Modeling irradiative damage to DNA
Lind, Maria C.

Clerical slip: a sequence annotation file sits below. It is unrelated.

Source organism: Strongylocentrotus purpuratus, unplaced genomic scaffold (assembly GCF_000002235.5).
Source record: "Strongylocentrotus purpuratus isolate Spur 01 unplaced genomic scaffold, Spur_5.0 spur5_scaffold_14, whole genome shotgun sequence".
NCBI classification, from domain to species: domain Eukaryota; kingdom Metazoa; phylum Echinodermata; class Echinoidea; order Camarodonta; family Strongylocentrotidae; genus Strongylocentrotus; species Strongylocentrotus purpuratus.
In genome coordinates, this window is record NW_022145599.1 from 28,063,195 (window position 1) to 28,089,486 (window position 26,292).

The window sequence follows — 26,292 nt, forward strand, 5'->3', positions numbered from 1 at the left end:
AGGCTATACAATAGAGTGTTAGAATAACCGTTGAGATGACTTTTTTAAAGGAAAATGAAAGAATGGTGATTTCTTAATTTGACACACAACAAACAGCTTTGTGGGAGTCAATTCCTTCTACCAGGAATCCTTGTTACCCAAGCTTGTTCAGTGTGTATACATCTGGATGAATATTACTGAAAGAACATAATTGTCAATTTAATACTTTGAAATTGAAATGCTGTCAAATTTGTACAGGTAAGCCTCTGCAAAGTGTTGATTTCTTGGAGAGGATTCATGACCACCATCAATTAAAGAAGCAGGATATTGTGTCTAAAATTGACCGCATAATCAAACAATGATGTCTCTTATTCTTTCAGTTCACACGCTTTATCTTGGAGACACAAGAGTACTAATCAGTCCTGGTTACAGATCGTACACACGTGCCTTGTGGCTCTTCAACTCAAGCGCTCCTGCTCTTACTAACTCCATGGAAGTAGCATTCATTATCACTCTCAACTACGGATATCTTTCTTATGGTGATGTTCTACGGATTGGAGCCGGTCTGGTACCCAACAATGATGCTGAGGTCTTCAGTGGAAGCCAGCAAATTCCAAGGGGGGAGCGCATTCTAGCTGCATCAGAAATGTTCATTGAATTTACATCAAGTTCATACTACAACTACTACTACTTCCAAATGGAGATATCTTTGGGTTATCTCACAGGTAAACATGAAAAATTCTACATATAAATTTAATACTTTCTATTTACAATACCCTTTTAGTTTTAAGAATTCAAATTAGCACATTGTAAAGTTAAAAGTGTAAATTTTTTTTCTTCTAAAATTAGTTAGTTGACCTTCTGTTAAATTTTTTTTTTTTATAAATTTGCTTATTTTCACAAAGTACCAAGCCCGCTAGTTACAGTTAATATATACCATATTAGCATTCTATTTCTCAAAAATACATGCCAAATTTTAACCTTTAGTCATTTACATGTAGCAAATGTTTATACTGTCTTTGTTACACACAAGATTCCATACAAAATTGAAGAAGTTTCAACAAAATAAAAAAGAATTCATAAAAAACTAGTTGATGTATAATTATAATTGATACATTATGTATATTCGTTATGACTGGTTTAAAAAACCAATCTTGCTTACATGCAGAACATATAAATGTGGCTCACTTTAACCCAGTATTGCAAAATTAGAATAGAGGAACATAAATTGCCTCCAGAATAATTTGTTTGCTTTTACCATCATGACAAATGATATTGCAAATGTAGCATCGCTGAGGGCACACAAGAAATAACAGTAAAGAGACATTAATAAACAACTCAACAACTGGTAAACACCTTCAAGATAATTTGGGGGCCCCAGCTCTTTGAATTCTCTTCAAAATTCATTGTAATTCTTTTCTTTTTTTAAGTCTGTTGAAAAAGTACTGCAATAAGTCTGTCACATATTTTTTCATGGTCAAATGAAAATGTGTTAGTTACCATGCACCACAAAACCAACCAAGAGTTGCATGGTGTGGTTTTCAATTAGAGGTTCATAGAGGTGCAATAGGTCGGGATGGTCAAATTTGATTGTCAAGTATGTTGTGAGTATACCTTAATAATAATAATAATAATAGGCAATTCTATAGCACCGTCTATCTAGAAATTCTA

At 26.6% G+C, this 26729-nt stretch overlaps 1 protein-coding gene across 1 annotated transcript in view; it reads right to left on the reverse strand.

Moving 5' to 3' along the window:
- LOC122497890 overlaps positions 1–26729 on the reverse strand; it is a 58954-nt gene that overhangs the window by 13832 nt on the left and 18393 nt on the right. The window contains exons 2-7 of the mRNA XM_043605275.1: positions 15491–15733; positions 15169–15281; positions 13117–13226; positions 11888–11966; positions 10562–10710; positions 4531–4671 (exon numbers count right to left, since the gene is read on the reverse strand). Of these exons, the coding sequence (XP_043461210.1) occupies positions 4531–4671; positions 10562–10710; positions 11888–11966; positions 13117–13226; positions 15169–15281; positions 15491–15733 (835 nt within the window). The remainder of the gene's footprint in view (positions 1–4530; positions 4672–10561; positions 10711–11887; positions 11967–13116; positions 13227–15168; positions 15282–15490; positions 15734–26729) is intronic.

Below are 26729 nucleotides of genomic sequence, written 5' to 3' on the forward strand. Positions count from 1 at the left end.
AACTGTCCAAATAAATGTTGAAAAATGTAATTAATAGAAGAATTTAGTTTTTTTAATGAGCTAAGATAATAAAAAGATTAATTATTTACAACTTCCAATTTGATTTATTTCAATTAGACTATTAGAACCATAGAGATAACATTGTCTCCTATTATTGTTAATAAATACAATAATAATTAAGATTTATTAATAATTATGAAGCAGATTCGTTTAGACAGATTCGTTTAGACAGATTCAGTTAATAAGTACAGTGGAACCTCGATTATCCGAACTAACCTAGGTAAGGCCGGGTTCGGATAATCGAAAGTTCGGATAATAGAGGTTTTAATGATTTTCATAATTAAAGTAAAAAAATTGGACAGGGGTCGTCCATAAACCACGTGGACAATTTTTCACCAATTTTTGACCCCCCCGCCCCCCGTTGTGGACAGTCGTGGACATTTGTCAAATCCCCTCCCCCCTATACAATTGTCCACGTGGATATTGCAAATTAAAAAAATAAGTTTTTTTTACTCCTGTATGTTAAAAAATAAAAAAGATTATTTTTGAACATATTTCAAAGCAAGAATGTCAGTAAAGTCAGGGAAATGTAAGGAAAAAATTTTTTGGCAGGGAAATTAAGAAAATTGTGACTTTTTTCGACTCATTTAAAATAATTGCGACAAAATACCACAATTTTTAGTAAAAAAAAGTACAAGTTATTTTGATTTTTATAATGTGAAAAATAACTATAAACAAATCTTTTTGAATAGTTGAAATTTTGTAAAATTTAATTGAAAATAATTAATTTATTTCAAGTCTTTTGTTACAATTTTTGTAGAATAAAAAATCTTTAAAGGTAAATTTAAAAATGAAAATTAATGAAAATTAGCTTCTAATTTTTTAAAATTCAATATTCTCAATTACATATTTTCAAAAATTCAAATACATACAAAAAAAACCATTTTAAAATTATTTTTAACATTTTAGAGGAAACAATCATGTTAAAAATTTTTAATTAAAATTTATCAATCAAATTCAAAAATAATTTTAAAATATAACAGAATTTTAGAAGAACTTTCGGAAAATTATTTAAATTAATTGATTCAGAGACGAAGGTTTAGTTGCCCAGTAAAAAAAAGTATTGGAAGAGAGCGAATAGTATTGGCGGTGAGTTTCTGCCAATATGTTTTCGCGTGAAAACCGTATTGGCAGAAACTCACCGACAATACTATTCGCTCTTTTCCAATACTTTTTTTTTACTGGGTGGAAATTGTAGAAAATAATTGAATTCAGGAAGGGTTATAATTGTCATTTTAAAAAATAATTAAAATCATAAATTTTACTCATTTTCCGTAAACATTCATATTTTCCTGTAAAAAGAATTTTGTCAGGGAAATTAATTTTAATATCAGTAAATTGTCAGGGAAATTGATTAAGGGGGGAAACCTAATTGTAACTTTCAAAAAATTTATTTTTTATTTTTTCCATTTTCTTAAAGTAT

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Hydrogen-abstracted and deprotonated structures of the two DNA base pairs, guanine-cytosine and adenine-thymine (G-C and A-T), have been studied using Density Functional Theory (DFT). Such structures are of interest as products created along the radiation track which results in damage to living cells. DFT is well-suited to provide reliable predictions both for optimized geometries for systems of this size, as well as electronic properties and relative energies. For the various deprotonated G-C base pair structures, the most stable pair results from the loss of a proton analogous to the glycosidic bond (which connects base to the sugar-phosphate backbone in double-stranded DNA) and corresponds to the hydrogen-abstracted radical with the greatest adiabatic electron affinity, 3.65 eV. The most stable A-T radical results from loss of a hydrogen atom from thymine's methyl group. The next two most stable structures, lying only about 1 kcal mol apart, result from a loss of hydrogen at the sites analogous to the two glycosidic bonds. In general, hydrogen-abstracted radicals of the A-T base pair exhibited fewer geometric perturbations than the G-C structures, despite having only two hydrogen bonds connecting the pair. The energetic interleaving of the H-abstracted individual bases adenine and thymine are found to be the same as those for the hydrogen bonded pair, suggesting that predictions made for smaller fragments may be extrapolated to larger systems. Additionally, the electronic ground states (X1 Sigma+) of HNSi, HSiN, and the transition state connecting the two isomers were systematically studied using highly correlated ab initio methods in conjunction with large correlation consistent type basis sets. The HNSi isomer has been confirmed to be the global minimum on the ground state HSiN-HNSi surface and is predicted to lie 65.4 kcal/mol below the HSiN isomer at the aug-cc-pCVQZ CCSD(T) level of theory. The barrier height for the isomerization reaction (HNSi - HSiN) is determined to be 79.6 kcal/mol.